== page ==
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    Extinguisher Ratings: What the Letters and Numbers Mean

    By Mark Conroy


    Today’s extinguishers have the letters A, B, C, D, and K on the label to help installers and users understand which types of fires the extinguishers are to be used on. Class A and B extinguishers also have numbers that relate to sizes. Understanding the numbers and letters is essential to installing the correct extinguishers in buildings and complying with NFPA 10, Standard for Portable Fire Extinguishers. Here are the essentials that will help you in your everyday tasks and will enable you to explain capabilities of extinguishers to your customers.

    UL 711, Standard for Rating and Fire Testing of Fire Extinguishers is used to evaluate extinguishers as follows:

    • Class A Rating: - Wood crib and wood panel test fires
    • Class B Rating: - Square pans with flammable liquid test fires
    • Class C Rating: - Electrical conductivity tests during agent discharge (no fires)
    • Class D Rating: - Combustable metal test fires
    • Class K Rating: - Cooking appliances with cooking oil test fire

    Although each of the UL ratings relates to a letter classification of a fire, UL also uses numbers that relate to fire sizes for Class A and B. For example, a rating of 4-A:20-B:C means–

    • • It will extinguish twice as much Class A fire as a 2-A rated extinguisher
    • • It will extinguish twenty times as much surface area as a 1-B rated extinguisher
    • • It is suitable for use on energized electrical equipment

    Class A Fire Tests

    The Class A laboratory tests use special kiln-dried wood that will burn the same for each test.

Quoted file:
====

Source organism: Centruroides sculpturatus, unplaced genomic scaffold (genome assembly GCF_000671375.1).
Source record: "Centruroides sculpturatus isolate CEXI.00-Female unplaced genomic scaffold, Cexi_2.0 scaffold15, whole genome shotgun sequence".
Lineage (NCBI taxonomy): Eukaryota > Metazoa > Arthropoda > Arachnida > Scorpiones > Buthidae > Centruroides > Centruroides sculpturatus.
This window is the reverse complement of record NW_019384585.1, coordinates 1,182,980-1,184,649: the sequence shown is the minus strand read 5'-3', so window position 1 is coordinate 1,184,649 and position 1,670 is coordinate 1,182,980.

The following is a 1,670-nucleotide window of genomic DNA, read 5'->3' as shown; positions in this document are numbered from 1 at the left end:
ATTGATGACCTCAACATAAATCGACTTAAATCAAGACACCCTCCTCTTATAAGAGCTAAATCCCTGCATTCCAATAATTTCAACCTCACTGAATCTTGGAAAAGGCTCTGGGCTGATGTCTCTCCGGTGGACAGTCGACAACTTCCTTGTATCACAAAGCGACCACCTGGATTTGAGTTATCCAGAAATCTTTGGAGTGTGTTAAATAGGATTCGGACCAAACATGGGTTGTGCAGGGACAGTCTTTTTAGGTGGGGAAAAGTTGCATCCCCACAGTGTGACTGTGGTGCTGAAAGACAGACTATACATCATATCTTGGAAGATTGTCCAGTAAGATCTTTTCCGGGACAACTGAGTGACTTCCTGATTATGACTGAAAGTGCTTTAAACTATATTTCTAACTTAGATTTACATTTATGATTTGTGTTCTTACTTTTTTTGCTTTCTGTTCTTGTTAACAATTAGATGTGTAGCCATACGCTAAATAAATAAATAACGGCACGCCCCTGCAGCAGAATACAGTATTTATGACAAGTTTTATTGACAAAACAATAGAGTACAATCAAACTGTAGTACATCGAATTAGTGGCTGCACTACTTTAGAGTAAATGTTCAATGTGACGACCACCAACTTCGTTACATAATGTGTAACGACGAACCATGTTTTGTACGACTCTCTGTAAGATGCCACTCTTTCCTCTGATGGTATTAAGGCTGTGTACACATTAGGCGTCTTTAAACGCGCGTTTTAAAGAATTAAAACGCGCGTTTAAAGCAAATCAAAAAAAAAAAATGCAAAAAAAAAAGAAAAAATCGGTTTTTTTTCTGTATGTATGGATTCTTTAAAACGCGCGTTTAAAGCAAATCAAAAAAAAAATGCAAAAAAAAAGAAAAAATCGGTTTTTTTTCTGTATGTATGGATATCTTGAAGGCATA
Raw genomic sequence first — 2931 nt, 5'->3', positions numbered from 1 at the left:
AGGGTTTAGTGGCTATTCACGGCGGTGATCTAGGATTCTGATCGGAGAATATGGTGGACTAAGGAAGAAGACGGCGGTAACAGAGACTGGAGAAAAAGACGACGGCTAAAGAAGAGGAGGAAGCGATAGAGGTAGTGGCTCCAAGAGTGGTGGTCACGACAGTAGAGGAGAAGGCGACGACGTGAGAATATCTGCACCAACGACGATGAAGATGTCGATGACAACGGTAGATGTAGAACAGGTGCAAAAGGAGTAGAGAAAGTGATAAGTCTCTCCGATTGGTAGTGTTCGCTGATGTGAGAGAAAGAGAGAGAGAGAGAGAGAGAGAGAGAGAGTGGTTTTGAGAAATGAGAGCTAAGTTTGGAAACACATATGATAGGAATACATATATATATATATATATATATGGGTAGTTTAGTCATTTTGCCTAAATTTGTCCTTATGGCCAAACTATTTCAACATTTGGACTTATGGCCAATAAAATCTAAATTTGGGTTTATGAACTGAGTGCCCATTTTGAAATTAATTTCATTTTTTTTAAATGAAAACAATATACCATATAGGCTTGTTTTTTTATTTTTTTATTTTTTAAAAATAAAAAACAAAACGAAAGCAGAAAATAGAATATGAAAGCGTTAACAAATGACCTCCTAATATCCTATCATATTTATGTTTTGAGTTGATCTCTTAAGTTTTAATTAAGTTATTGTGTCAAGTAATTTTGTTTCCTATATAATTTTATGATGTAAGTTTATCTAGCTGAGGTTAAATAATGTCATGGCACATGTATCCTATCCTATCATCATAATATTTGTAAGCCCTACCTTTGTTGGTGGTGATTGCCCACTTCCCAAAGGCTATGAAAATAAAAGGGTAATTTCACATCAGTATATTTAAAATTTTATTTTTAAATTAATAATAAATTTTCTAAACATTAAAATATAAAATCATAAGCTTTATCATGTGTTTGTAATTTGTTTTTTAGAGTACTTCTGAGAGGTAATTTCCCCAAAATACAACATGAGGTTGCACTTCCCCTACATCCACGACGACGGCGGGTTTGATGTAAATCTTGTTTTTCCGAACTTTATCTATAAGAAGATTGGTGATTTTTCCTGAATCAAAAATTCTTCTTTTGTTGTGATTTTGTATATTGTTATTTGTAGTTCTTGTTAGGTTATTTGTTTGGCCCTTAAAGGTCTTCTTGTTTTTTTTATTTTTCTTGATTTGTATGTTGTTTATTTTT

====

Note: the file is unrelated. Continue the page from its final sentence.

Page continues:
UL 771 Fire Tests for 2-A and 4-A

    Rating Pieces Size/Length* Configuration
    2-A 78 2" x 2" x 255/8" 13 layers of 6 pieces
    4-A 120 2" x 2" x 333/8" 15 layers of 8 pieces
    *Lumber dimensions are nominal (2" x 2" nominal is 11/2" x 11/2" actual)

    Class B Fire Tests

    The experienced laboratory fire technicians are expected to extinguish Class B fires that are 21/times as large as a novice user. The UL 711 test fires are 21/2 ft2 for 1-B and 50 ft2 for 20-B. So an extinguisher with a rating of 1-B means the average person can extinguish one square foot of Class B fire.

    With this information, you should feel confident that you understand extinguisher ratings. And with this knowledge and an understanding of NFPA 10, your customers can rest assured that you have installed the correct extinguishers for building protection and hazards in each area. That means they can grab the nearest extinguisher and use it with confidence in the event of a fire.

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    Mark Conroy is an engineer in our Boston, MA office and a member of the NFPA 10 Technical Committee. © 2017 Brooks Equipment.

    Disclaimer: The opinions expressed in the above Tech Series article are the author’s only and provide limited information. Although the information is believed to be reliable, Brooks Equipment Company, LLC expressly disclaims any warranty with respect to the information and any liability for errors or omissions. The user of this article or the product(s) is responsible for verifying the information’s accuracy from all available sources, including the product manufacturer. The authority having jurisdiction should be contacted for code interpretations.